Next time I go to Alaska, I'm definitely taking the train from Anchorage to Seward. We took the train north, from Anchorage to Fairbanks - on a sunny day, lucky us! - and it was the highlight of our trip. Suprisingly enough, the food on the Alaska Railroad is pretty decent - I liked the pot roast dinner. But it's expensive and there's not much choice (especially on the Aurora winter train), so consider bringing picnic food along.

          I wasn't wowed by any food I had in Juneau (except the home-cooked meals at our friends' house), so I can't recommend anything there. But I loved Juneau - on the days when no cruise ships were docked. Ditto for Skagway.

          Oh wait - the pizza from The Island Pub in Douglas (across the bridge from Juneau) was great! I loved the Commodore pizza with pesto, sausage, garlic, and pine nuts.

          Anne

          1. re: kerrin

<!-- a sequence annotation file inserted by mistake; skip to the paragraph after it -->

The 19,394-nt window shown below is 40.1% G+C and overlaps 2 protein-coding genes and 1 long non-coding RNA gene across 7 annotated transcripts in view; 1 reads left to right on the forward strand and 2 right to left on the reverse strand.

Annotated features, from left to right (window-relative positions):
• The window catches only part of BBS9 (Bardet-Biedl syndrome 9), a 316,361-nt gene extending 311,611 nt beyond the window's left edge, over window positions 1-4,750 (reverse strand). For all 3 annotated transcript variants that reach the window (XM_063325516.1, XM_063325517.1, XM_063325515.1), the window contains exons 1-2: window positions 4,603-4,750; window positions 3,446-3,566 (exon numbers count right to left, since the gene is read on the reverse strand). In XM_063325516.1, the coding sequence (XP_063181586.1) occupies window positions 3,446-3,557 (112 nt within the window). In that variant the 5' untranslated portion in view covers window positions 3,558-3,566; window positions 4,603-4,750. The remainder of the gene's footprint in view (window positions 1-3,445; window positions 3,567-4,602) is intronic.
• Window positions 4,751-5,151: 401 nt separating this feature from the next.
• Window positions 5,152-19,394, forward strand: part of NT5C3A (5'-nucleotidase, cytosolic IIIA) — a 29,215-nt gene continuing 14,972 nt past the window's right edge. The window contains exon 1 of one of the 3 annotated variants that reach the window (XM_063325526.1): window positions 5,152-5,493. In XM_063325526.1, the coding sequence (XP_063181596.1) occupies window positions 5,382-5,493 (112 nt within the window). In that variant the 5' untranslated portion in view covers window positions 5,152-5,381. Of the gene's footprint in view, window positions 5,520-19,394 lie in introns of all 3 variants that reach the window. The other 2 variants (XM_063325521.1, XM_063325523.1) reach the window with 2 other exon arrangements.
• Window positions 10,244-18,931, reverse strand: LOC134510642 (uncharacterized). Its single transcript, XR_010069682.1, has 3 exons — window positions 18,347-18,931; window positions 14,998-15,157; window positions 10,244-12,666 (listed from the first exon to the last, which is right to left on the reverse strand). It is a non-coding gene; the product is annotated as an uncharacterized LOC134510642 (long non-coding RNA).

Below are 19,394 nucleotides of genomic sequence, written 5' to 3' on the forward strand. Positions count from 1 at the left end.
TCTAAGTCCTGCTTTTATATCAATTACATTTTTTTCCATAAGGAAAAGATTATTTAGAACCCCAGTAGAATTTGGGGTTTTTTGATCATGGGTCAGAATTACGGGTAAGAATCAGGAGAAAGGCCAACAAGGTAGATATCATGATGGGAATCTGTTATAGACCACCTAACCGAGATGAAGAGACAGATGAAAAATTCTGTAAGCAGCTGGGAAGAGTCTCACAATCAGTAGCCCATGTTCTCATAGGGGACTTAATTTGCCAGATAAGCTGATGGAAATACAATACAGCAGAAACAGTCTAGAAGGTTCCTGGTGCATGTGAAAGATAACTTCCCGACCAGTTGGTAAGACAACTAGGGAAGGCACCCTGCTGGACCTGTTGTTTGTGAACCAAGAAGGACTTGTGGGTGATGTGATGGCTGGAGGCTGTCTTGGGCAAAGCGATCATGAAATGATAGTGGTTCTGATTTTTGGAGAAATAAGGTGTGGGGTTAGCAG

A few thoughts on your destinations

            Seward, Exit Glacier, Seward Hwy/Alaska Railroad
            -- The train's OK, but it's not like the highway rolls through an industrial area. Driving is my preferred way because of the chance to stop at all the great sites along the way. That includes Girdwood, which has the nice bakery at Alyeska that Anne mentioned, and the Double Musky, my favorite place in AK despite the crowds and waits. I'm dropping 7 Glaciers, which tried hard when it first opened but some reports say is only selling the view ... plus if I'm in Girdwood, I'm at the Musky. http://www.doublemuskyinn.com/

            In Seward, Ray's was always a favorite even if you had to eat in the bar. It can get crazy when the cruise ships are in.

            Homer -- Head over to Halibut Cove and the Saltry.
            http://www.halibut-cove-alaska.com/sa...

            Kenia Fjords National Park -- This is Seward unless you pack your own. There's also Fox Island stops included on some some tours. Take the longer tour -- there's much more marine life.